NEW YORK—Last week, cinephiles all over the world waited with baited breath for the unveiling of the latest best-films-of-all-time poll held by the British film magazine Sight & Sound, held every 10 years since 1952. Orson Welles's Citizen Kane (1941) had stood unchallenged as the top vote-getter since 1962 (Vittorio De Sica's Bicycle Thieves (1947) was the victor of the inaugural Sight and Sound poll); would it hold onto its reign at the top this year?
Nope, it turns out.
Alfred Hitchcock's Vertigo (1958) became the new champ this year, at least in the critics' poll, leading to all sorts of triumphant hurrahs as well as the usual contingent of dissenters. (In the directors' poll, Yasujiro Ozu's Tokyo Story (1953) emerged No. 1, with Vertigo placing seventh.)
As everyone was trying to weigh in on this supposed seismic shift in critical opinion, The House Next Door, the blog offshoot of Slant Magazine—both of which feature my own pieces of film criticism—began a new series in which it offered up the ballots of those contributors who had not been asked to participate in the Sight & Sound poll. My own ballot went up yesterday, for those who are curious as to what I consider my personal Top 10. It's not entirely the straight-from-my-gut lineup that my introduction suggests; I did engage in some contemplation over my choices. But all of the films I list have had some kind of profound effect on me in some way, as I tried to describe in each entry. So I'm happy with this list (though, of course, I'm hardly bound by this particular personal canon, reserving the right to alter it at the flip of a switch if I felt like it).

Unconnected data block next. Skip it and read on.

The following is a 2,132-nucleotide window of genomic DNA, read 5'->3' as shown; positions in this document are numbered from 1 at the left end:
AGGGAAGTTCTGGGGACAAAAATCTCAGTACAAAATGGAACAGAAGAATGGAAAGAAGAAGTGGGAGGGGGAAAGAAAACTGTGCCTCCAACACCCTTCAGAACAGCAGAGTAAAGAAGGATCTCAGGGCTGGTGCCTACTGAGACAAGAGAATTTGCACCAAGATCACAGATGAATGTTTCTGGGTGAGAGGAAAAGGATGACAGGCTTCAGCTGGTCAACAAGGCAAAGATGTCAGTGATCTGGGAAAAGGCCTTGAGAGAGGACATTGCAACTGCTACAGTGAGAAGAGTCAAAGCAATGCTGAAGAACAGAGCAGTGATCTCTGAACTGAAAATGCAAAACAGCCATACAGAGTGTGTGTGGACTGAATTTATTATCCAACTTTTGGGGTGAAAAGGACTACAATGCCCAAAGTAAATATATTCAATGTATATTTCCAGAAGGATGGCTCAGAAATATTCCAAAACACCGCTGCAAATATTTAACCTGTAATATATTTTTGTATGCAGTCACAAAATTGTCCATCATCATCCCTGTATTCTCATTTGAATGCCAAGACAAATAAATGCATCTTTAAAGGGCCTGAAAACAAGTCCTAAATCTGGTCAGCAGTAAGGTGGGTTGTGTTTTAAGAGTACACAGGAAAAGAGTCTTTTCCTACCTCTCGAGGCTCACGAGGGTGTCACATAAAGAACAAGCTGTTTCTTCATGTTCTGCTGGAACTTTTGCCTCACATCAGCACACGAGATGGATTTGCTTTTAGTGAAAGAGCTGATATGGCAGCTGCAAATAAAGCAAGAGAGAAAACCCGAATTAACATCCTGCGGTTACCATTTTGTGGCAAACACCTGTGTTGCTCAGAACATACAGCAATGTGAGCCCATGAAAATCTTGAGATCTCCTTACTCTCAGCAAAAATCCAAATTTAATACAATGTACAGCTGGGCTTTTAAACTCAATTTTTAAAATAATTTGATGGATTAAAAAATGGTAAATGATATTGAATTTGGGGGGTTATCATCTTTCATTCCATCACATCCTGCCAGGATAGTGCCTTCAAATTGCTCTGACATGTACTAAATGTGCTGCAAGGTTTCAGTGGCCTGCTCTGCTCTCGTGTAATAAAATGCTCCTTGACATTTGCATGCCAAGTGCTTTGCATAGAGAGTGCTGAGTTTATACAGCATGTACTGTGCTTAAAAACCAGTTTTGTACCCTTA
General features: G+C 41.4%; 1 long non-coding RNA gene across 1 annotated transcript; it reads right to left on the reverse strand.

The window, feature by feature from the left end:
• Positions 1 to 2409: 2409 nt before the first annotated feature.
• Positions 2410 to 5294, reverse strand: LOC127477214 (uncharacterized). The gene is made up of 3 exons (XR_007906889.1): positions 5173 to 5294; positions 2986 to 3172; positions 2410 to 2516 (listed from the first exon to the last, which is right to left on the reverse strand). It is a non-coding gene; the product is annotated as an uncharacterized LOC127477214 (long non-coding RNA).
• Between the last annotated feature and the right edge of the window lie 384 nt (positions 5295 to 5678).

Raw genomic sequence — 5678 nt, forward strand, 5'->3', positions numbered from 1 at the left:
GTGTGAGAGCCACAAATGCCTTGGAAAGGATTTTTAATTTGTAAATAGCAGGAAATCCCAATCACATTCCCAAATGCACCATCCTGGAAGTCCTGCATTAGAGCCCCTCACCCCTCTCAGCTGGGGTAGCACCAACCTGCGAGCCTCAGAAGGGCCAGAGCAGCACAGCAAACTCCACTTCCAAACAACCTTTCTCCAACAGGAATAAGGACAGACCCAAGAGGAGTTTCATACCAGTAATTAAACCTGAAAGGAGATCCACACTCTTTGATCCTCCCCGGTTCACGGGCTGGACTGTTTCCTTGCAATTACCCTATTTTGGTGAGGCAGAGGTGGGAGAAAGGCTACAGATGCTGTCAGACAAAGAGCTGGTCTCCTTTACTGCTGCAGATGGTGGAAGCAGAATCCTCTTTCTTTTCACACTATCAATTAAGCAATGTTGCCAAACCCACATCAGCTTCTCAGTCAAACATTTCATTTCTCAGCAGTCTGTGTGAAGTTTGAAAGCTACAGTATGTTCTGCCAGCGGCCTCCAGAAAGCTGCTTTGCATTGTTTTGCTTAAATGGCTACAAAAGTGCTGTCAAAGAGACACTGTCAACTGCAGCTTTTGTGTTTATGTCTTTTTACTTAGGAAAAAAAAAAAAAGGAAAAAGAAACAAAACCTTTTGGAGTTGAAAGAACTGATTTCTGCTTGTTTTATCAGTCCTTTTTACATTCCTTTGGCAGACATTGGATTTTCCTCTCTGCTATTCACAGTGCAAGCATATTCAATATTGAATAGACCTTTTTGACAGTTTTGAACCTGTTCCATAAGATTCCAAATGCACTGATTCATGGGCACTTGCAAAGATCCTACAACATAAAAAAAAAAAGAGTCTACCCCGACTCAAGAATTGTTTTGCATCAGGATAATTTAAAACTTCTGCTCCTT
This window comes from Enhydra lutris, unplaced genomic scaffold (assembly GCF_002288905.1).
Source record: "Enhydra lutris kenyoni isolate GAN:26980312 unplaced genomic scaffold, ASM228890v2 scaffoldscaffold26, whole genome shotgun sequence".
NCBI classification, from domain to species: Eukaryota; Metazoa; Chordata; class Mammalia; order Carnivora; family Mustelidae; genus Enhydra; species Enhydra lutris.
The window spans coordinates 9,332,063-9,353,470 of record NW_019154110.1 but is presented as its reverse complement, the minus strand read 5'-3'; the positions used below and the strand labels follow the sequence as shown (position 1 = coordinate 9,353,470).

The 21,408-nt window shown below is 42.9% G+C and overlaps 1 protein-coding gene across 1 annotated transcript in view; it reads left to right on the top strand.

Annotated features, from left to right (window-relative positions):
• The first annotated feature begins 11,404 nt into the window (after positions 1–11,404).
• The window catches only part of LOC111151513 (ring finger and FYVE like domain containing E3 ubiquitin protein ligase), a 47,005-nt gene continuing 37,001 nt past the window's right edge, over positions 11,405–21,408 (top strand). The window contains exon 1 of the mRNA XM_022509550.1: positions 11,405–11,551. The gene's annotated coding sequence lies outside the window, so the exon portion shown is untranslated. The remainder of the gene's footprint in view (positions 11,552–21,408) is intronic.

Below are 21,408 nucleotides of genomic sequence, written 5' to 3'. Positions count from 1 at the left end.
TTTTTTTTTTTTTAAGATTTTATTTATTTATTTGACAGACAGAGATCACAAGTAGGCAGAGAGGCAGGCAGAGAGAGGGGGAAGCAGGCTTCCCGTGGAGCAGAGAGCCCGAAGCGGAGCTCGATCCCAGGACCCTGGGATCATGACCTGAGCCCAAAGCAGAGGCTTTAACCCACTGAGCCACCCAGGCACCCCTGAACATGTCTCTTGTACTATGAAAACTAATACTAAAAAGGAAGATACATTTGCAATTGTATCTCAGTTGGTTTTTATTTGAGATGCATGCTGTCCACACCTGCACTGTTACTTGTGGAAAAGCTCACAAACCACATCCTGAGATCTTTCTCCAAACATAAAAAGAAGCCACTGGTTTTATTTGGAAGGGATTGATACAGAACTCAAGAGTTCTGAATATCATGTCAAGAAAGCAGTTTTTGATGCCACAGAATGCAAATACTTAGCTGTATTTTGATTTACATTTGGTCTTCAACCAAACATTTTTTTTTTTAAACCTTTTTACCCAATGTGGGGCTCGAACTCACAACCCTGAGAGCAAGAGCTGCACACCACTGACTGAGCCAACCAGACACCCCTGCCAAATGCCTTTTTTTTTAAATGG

You know who else was happy with this list? A certain legendary film critic who, among other things, I met last year at a festival bearing his name, if this tweet from him is any indication...